You need grit to get through the entrepreneurial journey. Startups are a roller coaster of ups & downs.
I’ve been on that roller coaster. And I think being there for an entrepreneur during those tough times can be one of my strengths.
I spent most of my career in consumer, so I have a feeling that’s what I’ll lean toward. But I don’t want to rule anything out. Innovation can happen pretty much anywhere.
The best consumer companies reinvent the way we live. The art is in understanding the user, creating a kernel of delight, and having the resilience to ride out the storms. Consumers can be fickle — in love with a service one day and over it the next. It's a tough space that requires a founder with a lot of grit.
Growing up I wanted to be a comic book artist. I told my parents, “I’m going to be a graphic novelist.” But they’re Asian, so they said no and refused to pay for art school.
I got to Stanford and took my first computer science class. I just fell in love.
I’m very transparent. I can’t help but say what I’m thinking.
I originally planned to be an engineer — I had actually already signed an offer — and then I got the call to go and interview at Google for the Associate Product Manager program. And I remember thinking, “I want to be just like these people.”
My first boss was Marissa Mayer. She built the Associate Product Manager program at Google and I was in the third class of APMs. I was there four years as a PM on Google Maps, and I learned a lot.
Then one day someone showed me Polyvore. I was just an early user who fell in love with it. I wrote an email with some suggestions and ended up as Polyvore’s first PM. Eventually I became VP of Product, then CEO.
Somewhere along the way the other founders came to me and said, “We’ve always thought of you as a cofounder, so we’ll just call you an honorary cofounder from now on.” What an amazing and generous thing to do. It’s always meant a lot to me.
As a CEO, I think I was good at two things. One was culture: building a culture where the team felt really empowered. Then on the product side, I’d say I had a strong sense of user empathy and some UI design sensibilities.
We eventually sold to Yahoo. I was really happy — we’d brought the team on this crazy journey of ups and downs, and we made it. It was a great outcome.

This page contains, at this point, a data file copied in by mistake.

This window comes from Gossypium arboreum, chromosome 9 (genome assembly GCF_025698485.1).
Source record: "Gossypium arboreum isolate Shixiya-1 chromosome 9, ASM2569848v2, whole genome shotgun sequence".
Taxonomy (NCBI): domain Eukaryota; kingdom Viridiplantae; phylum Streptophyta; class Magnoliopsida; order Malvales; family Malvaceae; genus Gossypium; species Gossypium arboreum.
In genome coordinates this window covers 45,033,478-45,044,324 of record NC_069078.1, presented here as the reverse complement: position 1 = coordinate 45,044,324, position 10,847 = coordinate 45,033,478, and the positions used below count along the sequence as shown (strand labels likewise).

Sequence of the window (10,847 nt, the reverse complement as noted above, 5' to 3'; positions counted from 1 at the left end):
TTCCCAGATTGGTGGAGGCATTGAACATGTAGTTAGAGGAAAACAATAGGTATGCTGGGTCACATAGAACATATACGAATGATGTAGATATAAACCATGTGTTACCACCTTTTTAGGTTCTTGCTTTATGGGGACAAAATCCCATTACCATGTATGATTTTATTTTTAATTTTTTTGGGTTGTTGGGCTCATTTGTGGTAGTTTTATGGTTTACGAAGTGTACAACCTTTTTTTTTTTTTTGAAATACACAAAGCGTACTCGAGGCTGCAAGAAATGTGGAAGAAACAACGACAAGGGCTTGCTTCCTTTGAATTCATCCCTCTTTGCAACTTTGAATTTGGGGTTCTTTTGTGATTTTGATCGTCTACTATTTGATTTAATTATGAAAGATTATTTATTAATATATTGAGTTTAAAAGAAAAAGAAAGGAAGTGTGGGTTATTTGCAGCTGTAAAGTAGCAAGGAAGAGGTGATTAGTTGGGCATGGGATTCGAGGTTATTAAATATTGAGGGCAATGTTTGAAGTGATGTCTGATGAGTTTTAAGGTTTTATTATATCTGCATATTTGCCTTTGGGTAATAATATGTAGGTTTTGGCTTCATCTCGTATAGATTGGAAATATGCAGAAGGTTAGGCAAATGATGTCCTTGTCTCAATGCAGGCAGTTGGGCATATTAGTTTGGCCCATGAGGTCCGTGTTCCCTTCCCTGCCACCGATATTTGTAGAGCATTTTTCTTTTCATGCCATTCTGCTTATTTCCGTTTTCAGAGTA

Startups are really hard. I know that from personal experience. A million variables have to line up for things to work out, and sometimes it feels like everything that could have gone wrong is going wrong.
I met Roelof in 2012 and he said, “Hey, maybe you should come and be a VC sometime.” And I said, “Noooo…I would never do that. I’m a company builder, I’m a team leader, I want to do it with my own two hands.”
But the idea of leveraging what I learned over eight and a half years of toiling — and it really was blood, sweat and tears — to help other entrepreneurs? That’s really exciting to me.
I’m personally interested in AR and VR. I think those are the next big platforms post-mobile.
In my first interview with Marissa she told me, whenever she’d had to choose between two paths, she always tried to pick the more challenging one. And that advice has stayed with me. It drove me to go to Polyvore when I was happy at Google. It drove me to be CEO when I was VP of Product. It drove me here, right?
I don’t think I quite fit the traditional mould for what a CEO is supposed to be like. Personality-wise, a certain set of skills, being introverted — none of those things are your classic CEO. Figuring out how to lead in my own style, authentically, has shaped me tremendously.
The strength of an introvert is that, if you don’t like the spotlight on yourself, you put it naturally on your team.
Do a few things well. No one is good at everything. You have to figure out the one thing you’re really good at and just work your ass off.